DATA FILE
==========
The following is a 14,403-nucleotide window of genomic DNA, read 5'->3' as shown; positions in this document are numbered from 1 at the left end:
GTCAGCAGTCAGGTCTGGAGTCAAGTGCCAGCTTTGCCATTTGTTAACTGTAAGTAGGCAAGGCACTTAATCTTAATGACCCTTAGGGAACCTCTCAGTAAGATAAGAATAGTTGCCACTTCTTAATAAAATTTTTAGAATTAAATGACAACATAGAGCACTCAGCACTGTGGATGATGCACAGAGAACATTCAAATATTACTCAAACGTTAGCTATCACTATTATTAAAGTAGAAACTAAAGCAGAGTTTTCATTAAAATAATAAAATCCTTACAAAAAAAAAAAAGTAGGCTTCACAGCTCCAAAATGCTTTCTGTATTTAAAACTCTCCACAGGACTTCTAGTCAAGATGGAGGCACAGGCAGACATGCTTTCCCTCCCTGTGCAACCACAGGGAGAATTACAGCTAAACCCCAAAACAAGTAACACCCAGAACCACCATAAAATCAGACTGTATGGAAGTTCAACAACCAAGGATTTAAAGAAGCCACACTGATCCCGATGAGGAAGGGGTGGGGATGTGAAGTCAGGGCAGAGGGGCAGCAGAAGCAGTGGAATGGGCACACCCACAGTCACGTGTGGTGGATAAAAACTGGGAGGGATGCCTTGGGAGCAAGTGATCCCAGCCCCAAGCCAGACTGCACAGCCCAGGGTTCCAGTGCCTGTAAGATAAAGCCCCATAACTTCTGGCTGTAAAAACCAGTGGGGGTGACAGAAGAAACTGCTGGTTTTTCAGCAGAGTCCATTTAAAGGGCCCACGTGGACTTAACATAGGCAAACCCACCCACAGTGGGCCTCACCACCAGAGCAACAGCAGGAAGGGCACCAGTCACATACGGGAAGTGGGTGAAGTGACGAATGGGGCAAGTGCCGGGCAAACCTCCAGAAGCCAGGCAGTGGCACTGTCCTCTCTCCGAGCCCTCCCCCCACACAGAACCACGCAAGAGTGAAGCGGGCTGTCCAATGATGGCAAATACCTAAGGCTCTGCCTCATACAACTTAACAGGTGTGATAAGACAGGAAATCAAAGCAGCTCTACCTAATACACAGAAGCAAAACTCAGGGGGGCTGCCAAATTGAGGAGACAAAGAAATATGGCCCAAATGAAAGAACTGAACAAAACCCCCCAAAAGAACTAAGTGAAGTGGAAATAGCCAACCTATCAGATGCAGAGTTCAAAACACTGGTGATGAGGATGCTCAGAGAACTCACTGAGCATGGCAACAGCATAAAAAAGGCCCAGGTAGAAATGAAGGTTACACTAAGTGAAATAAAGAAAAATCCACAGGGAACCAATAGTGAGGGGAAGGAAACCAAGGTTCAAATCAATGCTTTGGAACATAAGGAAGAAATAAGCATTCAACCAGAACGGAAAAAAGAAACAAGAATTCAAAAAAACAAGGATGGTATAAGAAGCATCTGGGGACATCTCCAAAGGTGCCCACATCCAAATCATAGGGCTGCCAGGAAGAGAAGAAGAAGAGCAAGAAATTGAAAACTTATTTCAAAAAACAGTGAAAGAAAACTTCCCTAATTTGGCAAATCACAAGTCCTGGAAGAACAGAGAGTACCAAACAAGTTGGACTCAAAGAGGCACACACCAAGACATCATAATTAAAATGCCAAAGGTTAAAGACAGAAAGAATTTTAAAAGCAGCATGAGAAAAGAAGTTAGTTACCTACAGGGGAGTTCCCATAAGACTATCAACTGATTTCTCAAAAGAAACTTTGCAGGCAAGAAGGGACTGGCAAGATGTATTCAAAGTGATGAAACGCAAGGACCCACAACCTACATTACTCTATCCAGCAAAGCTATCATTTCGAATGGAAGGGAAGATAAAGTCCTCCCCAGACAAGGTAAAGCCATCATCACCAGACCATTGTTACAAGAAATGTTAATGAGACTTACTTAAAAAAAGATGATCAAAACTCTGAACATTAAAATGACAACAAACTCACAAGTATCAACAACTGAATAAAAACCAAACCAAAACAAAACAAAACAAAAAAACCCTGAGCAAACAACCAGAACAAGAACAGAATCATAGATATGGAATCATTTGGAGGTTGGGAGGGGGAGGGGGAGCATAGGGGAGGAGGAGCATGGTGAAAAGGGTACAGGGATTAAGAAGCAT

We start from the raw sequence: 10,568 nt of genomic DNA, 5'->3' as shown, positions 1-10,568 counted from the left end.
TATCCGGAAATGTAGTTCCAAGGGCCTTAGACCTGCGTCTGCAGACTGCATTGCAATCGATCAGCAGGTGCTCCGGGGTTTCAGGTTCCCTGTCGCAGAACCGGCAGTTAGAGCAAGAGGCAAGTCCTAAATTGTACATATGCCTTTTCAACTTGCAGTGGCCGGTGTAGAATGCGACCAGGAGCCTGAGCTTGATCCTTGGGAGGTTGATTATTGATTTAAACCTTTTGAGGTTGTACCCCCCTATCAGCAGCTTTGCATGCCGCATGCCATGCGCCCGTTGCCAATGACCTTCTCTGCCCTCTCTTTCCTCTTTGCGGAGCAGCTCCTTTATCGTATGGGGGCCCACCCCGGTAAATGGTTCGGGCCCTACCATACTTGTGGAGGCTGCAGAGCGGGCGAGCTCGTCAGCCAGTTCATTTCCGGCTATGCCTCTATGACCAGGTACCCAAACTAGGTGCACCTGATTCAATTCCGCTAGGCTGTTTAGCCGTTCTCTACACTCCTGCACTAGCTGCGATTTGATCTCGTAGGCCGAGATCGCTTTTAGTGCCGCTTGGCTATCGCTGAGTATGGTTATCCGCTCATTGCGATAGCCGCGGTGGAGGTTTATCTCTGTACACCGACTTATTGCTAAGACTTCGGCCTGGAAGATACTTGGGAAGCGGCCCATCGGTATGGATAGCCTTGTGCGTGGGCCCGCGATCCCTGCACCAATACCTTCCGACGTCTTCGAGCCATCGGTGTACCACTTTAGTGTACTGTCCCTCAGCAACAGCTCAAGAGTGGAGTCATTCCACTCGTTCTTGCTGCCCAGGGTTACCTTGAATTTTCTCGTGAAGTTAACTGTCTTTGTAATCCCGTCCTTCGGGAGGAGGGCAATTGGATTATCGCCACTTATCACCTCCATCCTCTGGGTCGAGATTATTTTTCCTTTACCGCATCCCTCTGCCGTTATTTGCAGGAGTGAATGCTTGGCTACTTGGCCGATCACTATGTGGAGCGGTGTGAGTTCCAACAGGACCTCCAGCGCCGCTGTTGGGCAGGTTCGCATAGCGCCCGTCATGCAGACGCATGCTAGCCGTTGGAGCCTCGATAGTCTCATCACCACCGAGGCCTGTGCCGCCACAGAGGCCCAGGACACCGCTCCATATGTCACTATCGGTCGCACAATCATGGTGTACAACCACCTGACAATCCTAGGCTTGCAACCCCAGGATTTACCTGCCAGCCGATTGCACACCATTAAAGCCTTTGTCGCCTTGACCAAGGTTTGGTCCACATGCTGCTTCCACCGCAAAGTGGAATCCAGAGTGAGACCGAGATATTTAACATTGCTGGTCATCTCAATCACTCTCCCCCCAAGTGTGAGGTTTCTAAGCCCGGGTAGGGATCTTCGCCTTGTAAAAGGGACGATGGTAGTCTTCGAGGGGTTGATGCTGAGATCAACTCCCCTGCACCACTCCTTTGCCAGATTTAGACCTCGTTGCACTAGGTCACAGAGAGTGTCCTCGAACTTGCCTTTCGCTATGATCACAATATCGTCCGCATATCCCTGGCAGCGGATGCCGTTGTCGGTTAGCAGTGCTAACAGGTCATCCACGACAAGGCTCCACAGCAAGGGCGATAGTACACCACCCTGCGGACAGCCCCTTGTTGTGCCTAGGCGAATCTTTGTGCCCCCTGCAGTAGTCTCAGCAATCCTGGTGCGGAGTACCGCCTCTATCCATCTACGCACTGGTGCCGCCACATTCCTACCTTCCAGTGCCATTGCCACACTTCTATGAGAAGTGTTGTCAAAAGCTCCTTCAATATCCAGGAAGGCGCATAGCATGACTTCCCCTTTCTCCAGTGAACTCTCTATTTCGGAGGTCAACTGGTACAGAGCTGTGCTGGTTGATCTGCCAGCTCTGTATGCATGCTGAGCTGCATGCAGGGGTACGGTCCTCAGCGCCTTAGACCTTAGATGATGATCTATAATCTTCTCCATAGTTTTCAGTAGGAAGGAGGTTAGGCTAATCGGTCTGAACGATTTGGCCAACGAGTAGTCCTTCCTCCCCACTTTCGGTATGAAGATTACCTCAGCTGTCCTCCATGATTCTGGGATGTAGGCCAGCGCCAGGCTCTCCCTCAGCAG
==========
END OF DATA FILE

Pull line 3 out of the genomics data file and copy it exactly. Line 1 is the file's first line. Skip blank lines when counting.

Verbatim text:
We start from the raw sequence: 10,568 nt of genomic DNA, 5'->3' as shown, positions 1-10,568 counted from the left end.